The Motley Fool

Confessions of A Retail Investor: Tips You Shouldn’t Take

Every investor’s heard at least one “reliable tip” – one that sounds so exclusive and convincing, we just have to do something about it.  We’re not talking about insider trading – buying or selling based on confidential information about a listed company.  That’s outright illegal. Instead, we’re talking about everyday rumors, tips, and speculation. These won’t land you in jail, but they could prove painful for your portfolio.

Most of us hear stock tips from:

  • Information from friends
  • Feeds from social media
  • Financial news media and blogs
  • Market commentators
  • Wealth managers or customer relationship managers at banks and brokerage firms

Of these, we’re often swayed most by advice and information from friends.  We trust our friends, and we presume they’re looking out for our interests.  With someone we know, we naturally tend to skimp on fact-checking and credibility assessments.  Yet this kind of information often carries its own bias; people are far more likely to talk about their stock successes than their financial failures.

In my years of investing, I have fallen prey to this mistake more than once.   Each time the source is different, and if it is of any consolation, in ascending sophistication.

Regardless, my mistakes are always the same – letting “tips” from friends drive my investment decisions without performing due diligence of my own.   I don’t blame my friends; they are all experts in their fields, and their investments may have been a lot more successful.  Regardless, their comments should at best supplement my own research, instead of replacing it entirely.

These repeated mistakes forced me to re-think the way I made investment decisions – specifically, how a piece of hearsay could so easily circumvent rational analysis. Greed and sloth certainly contribute to that failing, but so does the way our minds receive information.  Your brain constantly tries to become more efficient, developing shortcuts, to process a larger amount of information in a shorter time. But some of these shortcuts become cognitive biases.  For example, we have a tendency to just follow others, and to be overly optimistic.  When our friends tell us about a sure-win stock, our brain’s first reaction is to let it in as truth.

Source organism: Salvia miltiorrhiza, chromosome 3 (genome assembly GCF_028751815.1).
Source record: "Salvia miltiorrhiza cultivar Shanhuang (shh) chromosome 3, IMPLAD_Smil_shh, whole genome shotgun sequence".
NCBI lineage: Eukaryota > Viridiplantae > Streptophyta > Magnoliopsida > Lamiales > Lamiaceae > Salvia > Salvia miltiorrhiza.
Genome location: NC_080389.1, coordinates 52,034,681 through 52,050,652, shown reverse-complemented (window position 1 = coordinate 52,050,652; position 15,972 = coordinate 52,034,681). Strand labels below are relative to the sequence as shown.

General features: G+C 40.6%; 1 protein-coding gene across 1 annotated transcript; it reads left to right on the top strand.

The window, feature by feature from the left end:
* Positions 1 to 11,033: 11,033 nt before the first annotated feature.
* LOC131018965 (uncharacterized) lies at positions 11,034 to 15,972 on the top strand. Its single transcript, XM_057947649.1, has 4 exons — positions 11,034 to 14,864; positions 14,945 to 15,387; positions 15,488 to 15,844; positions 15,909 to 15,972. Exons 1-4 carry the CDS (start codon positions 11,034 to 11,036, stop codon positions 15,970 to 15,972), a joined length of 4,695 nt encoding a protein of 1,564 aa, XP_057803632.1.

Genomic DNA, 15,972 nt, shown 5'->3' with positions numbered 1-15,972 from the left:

To help you avoid this pitfall, consider two “screeners” that could be your first line of defense when you receive information. The next time you come across a “tip”, try asking these quick questions:

  • Is it a fact or an opinion?

Facts beat opinions, but opinions still matter. How much they matter depends entirely on the answer to the next question.

  • Who supplies it?

Is he/she a finance professional? Someone with solid knowledge and experience on the subject matter?  Why are they sharing this information?  Do they have any conflict of interest?  Is this firsthand information or hearsay?  If you get it from a news platform, is it a recognized and reliable one, or just a content farm?

These simple steps will help you weight any given piece of information or “tip” as part of your own fact-based evaluation of an investment.  It’s also the first step toward guarding against any impulsive buying or selling that might follow a “reliable tip”.

Humans prefer simplicity and certainty, but all investors must deal with complications and uncertainties.  We must recognize our inherent weaknesses, and apply independent and critical thinking at all times – especially in matters of money.

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